May 27, 2010 in Washington Voices

Renovated and revved

Annual radio control car event will showcase expanded track
By The Spokesman-Review

Taylor Peterson and Kellen Green position plastic pipe for the lanes of the completely refurbished Hank Perry Track at Sullivan Park in Spokane Valley, Tuesday evening. The Radio Control Car Club of Spokane rebuilt the facility including a new track, a new driver’s stand (in background) and permanent lights. The club hosts the 25th annual Hank Perry 240 Memorial Day weekend and expects more than 200 drivers from throughout the Pacific Northwest.
(Full-size photo)

More information

Radio Control Car Club of Spokane can be found online at or contact Darren Hill at (509) 994-8226.

Coming up

When: Friday, check in/sign up 8 a.m.; controlled practice 10 a.m.-7 p.m.; Saturday, gates open 6 a.m.; Sunday, gates open 7 a.m.

Entry fee: $40 first; $35 second; no admission fee for spectators, donations accepted.

Location: Sullivan Park, 1901 N. Sullivan Road, Spokane Valley.

It’s said the only difference between men and boys is the price of their toys, but when it comes to radio control cars, the lines blur.

“A lot of people say these are toy cars,” said Darren Hill, vice president of Radio Control Car Club of Spokane (RCCCS). “They’re not toy cars. They’re highly engineered miniature race vehicles,” he said. “They’re not a toy, but really they are,” Hill admitted. “They’re big kids’ toys. They’re just a kick and they’re for all ages.”

On Memorial Day weekend, young, old and the in-between will converge at the Hank Perry facility, an RC track in Spokane Valley, for the 25th annual Hank Perry 240 to maneuver their highly engineered miniature race vehicles around the newly renovated and expanded track.

Although predominately a testosterone-induced sport, Hill would love some estrogen tossed into the mix. “We’d love to get more females out. We have a couple now and they have just as much fun.”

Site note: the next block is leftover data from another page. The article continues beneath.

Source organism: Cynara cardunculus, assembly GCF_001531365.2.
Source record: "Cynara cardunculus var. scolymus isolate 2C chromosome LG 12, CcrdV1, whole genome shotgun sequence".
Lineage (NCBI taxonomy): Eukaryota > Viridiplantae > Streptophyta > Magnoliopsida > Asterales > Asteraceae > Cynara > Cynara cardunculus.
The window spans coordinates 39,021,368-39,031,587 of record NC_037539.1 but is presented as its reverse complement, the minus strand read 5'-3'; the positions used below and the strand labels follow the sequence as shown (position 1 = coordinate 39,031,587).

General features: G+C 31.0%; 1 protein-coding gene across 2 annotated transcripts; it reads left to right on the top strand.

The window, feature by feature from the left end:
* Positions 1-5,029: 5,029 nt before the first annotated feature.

In 1986, RCCCS founding members built the Hank Perry facility on Sullivan Road. Over the years, interest in the sport waxed and waned as the club changed hands with each new administration focusing on different goals.

The track was “pretty rundown” Hill said. “It was becoming real cumbersome to take care of and an eyesore. I heard serious racers talking about how small our facility was. I just got a hair and said here we go. Besides, we had to upgrade. The cars have gotten bigger, faster, more powerful and more durable.”

Over the past three months the facility has gone through major overhaul. Every weekend in whatever Mother Nature dished out, Hill and a group of volunteers dug, pushed, tore down and installed fence, lights, steps and a driver’s stand. The club also received thousands of dollars in donated equipment and materials from local businesses.

“This project was much bigger than what I thought it was going to be, “Hill admitted. “I thought, how hard could it be to move a fence and put a new driver’s stand up? Well, it turns out we’re zoned commercial and so we had to follow commercial guidelines. It cost a lot of money – money the club doesn’t have – but now that it’s done, it’s safer and follows a much tighter code.”

Hill is hoping this weekend’s event will help cover the $10,000 out-of-pocket costs and finish the project into a state-of-the-art RC track. “We’re here for the community; we’re here for the park,” he said. “We want to incorporate this into a park environment. That’s my goal.”

The Hank Perry facility is also the second in six stops on the Northwest Championship Tour. It attracts RC enthusiasts nationwide. “We’ve got guys flying in from all over the country to run,” Hill said. “Guys who are paid to race these.”

That doesn’t mean beginning RC enthusiasts can’t participate or come out and use the track. In fact, club members encourage people to come down any race weekend and “watch, ask questions, talk to the guys, get a feel for what we’re racing; what we’re using. It’s best for newcomers to come down and talk to people.”

Hill is a racer and fully appreciates the pure high-octane rush of being “in control of this little car. They’re so complicated that the set-up on the cars is just like off-road with shocks, engines, tires, even nitro.”

The club has 250 entries for the Hank Perry 240, and since many participants are traveling to Spokane for the event, Hill is keeping entry fees low – $40 for first class and $35 for second class.

“We’ll have T-shirts and raffle prizes. Trophies will be awarded to the first through 10th place winners in all classes,” he said. “Our president is building the trophies.”

The track renovation has also united enthusiasts and local businesses. Hill is adamant the renovation would not have happened if not for the many businesses who donated materials, equipment and raffle items particularly Mid-Mountain Machinery, H&E Equipment, Waste Management, B&B Hobbies, Idaho Forest and Alliance Door and Products among others.

“We went through major expansion and renovation to update and modernize the facility for the RC community,” Hill said. “I’m excited to get it done and see the people out here using it and enjoying it. They’re going to be in awe when they come out and see what it is.”

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